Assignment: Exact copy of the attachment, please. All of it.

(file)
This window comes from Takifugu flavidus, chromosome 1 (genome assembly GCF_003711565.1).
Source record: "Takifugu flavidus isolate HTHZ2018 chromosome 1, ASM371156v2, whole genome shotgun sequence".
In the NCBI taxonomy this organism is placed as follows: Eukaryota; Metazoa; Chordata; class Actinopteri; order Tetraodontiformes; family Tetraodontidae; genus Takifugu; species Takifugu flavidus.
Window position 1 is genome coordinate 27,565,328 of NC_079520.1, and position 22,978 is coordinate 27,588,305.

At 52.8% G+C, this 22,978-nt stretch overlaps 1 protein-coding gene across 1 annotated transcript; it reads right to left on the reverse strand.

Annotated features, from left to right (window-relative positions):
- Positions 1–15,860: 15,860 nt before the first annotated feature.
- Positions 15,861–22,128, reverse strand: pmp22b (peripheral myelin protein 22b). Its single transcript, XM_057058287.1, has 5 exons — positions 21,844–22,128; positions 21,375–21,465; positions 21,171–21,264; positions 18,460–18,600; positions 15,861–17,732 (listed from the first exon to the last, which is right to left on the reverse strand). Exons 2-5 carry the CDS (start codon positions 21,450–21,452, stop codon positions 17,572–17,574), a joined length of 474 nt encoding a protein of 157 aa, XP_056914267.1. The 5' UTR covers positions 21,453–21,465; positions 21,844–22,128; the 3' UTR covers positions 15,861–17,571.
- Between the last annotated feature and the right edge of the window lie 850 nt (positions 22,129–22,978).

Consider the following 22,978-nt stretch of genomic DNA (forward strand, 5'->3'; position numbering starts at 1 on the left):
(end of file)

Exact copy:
This window comes from Takifugu flavidus, chromosome 1 (genome assembly GCF_003711565.1).
Source record: "Takifugu flavidus isolate HTHZ2018 chromosome 1, ASM371156v2, whole genome shotgun sequence".
In the NCBI taxonomy this organism is placed as follows: Eukaryota; Metazoa; Chordata; class Actinopteri; order Tetraodontiformes; family Tetraodontidae; genus Takifugu; species Takifugu flavidus.
Window position 1 is genome coordinate 27,565,328 of NC_079520.1, and position 22,978 is coordinate 27,588,305.

At 52.8% G+C, this 22,978-nt stretch overlaps 1 protein-coding gene across 1 annotated transcript; it reads right to left on the reverse strand.

Annotated features, from left to right (window-relative positions):
- Positions 1–15,860: 15,860 nt before the first annotated feature.
- Positions 15,861–22,128, reverse strand: pmp22b (peripheral myelin protein 22b). Its single transcript, XM_057058287.1, has 5 exons — positions 21,844–22,128; positions 21,375–21,465; positions 21,171–21,264; positions 18,460–18,600; positions 15,861–17,732 (listed from the first exon to the last, which is right to left on the reverse strand). Exons 2-5 carry the CDS (start codon positions 21,450–21,452, stop codon positions 17,572–17,574), a joined length of 474 nt encoding a protein of 157 aa, XP_056914267.1. The 5' UTR covers positions 21,453–21,465; positions 21,844–22,128; the 3' UTR covers positions 15,861–17,571.
- Between the last annotated feature and the right edge of the window lie 850 nt (positions 22,129–22,978).

Consider the following 22,978-nt stretch of genomic DNA (forward strand, 5'->3'; position numbering starts at 1 on the left):